Ali only had two hours to save his baby’s life. He careened through traffic and sped along highway
s to an east Tehran government pharmacy. When he saw some 800 people queued outside the fac
ility, he dropped to his knees. Like him, they were waiting to obtain state-funded medications.
”I cried and screamed, begging people to let me get through,” Ali — whom we have not fully identified for security reasons — recalls.
Eventually, he skipped the line and returned with the medicine in time for his one-year-old daughter, Dory, to recover.The incid
ent happened just as Iran’s landmark nuclear deal with six world powers led by the US was being sig
ned in 2015. It was a moment when Iranian President Hassan Rouhani had promised Iranians an easier life, free of me
dicinal and food shortages, and where desperate scenes such as Ali’s outside the pharmacy would become a thing of the past.
Iran was halting its nuclear program in exchange for international sanctions relief, appearing to turn the pa
ge on a 36-year history of diplomatic and economic
Council, was critical of Trump at a rally Saturday.
”The US has long been dealt blows by our country and our region and thus regularly bares its warmongering teeth,” Shamkhani said, according to state-run Press TV.
”And when a missile is tested thousands of kilometers away, after (issuing empty) threats, all their preside
nt does is put out a tweet,” he said in an apparent reference to North Korea’s missile tests.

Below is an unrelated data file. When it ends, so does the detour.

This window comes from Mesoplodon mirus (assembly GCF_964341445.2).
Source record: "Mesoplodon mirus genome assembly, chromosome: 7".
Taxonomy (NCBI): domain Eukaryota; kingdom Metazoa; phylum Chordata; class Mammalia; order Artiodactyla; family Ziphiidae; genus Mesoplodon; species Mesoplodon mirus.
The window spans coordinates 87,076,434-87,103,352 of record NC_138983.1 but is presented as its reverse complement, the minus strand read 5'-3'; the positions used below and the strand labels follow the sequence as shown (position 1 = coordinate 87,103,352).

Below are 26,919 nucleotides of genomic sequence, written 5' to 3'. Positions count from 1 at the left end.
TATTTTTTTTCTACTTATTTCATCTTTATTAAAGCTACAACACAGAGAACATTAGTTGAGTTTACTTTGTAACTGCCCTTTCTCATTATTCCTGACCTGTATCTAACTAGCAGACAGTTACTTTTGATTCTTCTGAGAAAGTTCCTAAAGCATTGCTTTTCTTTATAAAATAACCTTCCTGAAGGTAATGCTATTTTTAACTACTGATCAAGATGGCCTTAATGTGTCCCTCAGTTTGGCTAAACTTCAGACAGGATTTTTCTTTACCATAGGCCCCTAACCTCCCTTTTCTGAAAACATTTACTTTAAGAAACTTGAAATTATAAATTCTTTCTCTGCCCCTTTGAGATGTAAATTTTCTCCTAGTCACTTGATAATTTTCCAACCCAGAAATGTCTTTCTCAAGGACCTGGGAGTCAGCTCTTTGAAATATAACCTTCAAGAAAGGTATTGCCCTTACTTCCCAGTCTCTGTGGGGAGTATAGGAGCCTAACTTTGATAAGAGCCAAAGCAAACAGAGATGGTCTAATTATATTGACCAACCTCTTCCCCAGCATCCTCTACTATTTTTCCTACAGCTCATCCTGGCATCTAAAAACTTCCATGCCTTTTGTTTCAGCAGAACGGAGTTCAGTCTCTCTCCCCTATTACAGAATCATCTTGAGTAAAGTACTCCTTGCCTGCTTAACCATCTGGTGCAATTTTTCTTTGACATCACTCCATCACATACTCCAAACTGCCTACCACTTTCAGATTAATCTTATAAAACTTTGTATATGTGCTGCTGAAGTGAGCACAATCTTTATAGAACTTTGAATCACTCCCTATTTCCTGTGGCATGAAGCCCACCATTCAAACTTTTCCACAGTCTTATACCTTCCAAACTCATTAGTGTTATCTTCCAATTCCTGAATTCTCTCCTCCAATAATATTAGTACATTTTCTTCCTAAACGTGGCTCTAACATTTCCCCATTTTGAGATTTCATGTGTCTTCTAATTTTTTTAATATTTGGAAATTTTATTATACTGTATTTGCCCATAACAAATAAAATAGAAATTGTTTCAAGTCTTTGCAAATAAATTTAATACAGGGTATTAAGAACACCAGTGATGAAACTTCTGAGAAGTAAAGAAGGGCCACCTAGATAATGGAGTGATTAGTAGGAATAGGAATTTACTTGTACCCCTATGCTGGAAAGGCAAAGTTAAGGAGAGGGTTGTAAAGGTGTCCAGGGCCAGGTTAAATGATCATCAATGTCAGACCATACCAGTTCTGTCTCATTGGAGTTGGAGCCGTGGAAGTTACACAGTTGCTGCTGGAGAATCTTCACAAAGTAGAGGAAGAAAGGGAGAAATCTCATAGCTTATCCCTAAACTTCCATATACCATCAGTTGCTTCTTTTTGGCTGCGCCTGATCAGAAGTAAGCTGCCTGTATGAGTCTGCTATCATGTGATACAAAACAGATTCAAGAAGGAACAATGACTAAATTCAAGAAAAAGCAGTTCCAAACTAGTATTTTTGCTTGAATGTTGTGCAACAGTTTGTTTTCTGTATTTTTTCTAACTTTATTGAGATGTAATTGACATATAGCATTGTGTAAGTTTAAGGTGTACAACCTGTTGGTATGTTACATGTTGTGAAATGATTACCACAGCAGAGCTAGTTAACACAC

Iran Hostage Crisis Fast Facts
Shamkhani said the United States is rethinking the election of Trump.
”American politicians and people are having second thoughts about their choice of presi
dent and acknowledge that the US has been defeated in materializing its foreign policy,” Shamkhani said.
Iran’s Supreme Leader, Ayatollah Ali Khamenei, said this week that Iran must resist the United States.
”Giving in to the US will make it impudent; the only way is to resist,” Khamenei said.
It was September 6, 2018. The two Saudi sisters were on a family vacation in Colombo, Sri Lanka. For weeks, they had helped their mother organize the trip, feigning
excitement at the possibility of two weeks away from Riyadh, but knowing that if all went to plan, they’d never go back.
Failure was not an option. Every step of their escape from Saudi Arabia carried the threat of severe punishment or death.
”We knew the first time, if it’s not perfect, it will be the last time,” Reem says.
CNN has changed the sisters’ names and is not showing their faces, at their request for their safety.
The sisters say years of strict Islamic teaching and physical abuse at home had convinced them that they had no future in a socie
ty that places women under the enforced guardianship of men, and limits their aspirations.
”It’s slavery, because whatever the woman will do it’s the business of the male,” Rawan says.
And that’s why aged 18 and 20, they stole back their own passports, hid their abayas under the b
edcovers, snuck out of their holiday home and boarded a flight from Colombo to Melbourne, via Hong Kong.
The Hong Kong stopover was supposed to take less than two hours.
Two hours has turned into five months.